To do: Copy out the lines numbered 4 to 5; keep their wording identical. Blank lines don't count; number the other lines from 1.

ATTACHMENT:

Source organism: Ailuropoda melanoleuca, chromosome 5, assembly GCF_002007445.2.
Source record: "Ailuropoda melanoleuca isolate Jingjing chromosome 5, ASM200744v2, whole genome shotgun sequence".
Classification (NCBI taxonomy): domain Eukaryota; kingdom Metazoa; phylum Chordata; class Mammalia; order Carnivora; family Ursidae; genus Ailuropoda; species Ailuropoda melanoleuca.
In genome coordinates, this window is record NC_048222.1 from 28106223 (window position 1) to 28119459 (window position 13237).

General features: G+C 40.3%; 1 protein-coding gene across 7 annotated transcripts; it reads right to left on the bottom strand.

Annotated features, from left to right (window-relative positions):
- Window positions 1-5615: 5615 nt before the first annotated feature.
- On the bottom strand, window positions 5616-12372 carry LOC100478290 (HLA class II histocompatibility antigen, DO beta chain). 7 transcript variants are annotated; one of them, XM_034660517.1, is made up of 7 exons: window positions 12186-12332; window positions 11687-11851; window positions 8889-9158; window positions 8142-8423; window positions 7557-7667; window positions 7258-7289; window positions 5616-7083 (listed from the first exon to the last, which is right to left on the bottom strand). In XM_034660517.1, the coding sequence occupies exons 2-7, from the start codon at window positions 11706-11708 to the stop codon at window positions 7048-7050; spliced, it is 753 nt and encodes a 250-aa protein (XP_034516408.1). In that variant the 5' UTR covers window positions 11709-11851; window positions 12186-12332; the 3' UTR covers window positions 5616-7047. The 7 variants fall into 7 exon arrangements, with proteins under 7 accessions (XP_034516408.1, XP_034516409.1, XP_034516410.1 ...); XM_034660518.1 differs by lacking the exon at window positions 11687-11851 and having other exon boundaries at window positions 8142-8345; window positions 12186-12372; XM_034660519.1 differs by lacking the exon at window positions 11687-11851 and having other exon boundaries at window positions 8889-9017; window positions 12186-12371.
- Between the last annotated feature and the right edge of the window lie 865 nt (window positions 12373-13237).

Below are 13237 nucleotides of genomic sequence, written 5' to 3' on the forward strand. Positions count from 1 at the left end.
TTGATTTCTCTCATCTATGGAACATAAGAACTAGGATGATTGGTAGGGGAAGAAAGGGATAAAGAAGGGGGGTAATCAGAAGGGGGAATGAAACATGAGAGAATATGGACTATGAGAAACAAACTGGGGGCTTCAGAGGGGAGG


In genome coordinates, this window is record NC_048222.1 from 28106223 (window position 1) to 28119459 (window position 13237).

General features: G+C 40.3%; 1 protein-coding gene across 7 annotated transcripts; it reads right to left on the bottom strand.